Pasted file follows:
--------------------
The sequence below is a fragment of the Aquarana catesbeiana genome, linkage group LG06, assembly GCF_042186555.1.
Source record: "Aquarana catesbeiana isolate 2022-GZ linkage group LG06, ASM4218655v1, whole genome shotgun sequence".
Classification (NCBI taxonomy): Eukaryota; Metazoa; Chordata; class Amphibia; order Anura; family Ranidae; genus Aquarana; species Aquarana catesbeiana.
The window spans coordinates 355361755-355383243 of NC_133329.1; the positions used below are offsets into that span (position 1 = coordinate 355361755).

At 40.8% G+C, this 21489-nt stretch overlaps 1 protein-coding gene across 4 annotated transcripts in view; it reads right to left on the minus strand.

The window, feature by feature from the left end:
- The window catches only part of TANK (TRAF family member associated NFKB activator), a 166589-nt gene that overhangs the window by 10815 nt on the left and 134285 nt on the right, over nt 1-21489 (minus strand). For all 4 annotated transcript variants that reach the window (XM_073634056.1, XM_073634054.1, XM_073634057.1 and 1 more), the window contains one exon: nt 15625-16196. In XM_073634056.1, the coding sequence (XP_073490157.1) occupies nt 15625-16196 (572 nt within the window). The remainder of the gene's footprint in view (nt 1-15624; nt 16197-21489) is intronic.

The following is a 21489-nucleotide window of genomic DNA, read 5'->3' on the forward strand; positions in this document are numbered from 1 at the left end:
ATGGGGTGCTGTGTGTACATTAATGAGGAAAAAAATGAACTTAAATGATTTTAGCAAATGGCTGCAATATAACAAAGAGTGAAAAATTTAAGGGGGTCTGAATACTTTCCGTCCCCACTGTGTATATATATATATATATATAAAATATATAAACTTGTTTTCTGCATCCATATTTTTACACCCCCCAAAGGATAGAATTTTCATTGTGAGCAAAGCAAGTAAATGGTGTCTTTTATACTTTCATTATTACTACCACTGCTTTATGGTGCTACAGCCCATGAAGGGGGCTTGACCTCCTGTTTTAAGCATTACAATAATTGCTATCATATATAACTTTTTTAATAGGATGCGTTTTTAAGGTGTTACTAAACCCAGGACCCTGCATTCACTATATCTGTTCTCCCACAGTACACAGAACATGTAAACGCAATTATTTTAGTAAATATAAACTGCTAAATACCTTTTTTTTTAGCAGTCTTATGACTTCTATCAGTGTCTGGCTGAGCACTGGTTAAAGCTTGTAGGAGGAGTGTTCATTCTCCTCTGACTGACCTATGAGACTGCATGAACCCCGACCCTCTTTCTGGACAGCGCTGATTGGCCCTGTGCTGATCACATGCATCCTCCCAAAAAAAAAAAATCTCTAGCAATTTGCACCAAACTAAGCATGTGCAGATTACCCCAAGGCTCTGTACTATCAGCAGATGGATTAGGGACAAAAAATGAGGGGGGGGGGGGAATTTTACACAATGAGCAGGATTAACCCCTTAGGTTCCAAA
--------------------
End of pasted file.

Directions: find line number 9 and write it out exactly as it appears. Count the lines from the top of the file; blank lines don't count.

ATGGGGTGCTGTGTGTACATTAATGAGGAAAAAAATGAACTTAAATGATTTTAGCAAATGGCTGCAATATAACAAAGAGTGAAAAATTTAAGGGGGTCTGAATACTTTCCGTCCCCACTGTGTATATATATATATATATATAAAATATATAAACTTGTTTTCTGCATCCATATTTTTACACCCCCCAAAGGATAGAATTTTCATTGTGAGCAAAGCAAGTAAATGGTGTCTTTTATACTTTCATTATTACTACCACTGCTTTATGGTGCTACAGCCCATGAAGGGGGCTTGACCTCCTGTTTTAAGCATTACAATAATTGCTATCATATATAACTTTTTTAATAGGATGCGTTTTTAAGGTGTTACTAAACCCAGGACCCTGCATTCACTATATCTGTTCTCCCACAGTACACAGAACATGTAAACGCAATTATTTTAGTAAATATAAACTGCTAAATACCTTTTTTTTTAGCAGTCTTATGACTTCTATCAGTGTCTGGCTGAGCACTGGTTAAAGCTTGTAGGAGGAGTGTTCATTCTCCTCTGACTGACCTATGAGACTGCATGAACCCCGACCCTCTTTCTGGACAGCGCTGATTGGCCCTGTGCTGATCACATGCATCCTCCCAAAAAAAAAAAATCTCTAGCAATTTGCACCAAACTAAGCATGTGCAGATTACCCCAAGGCTCTGTACTATCAGCAGATGGATTAGGGACAAAAAATGAGGGGGGGGGGGGAATTTTACACAATGAGCAGGATTAACCCCTTAGGTTCCAAA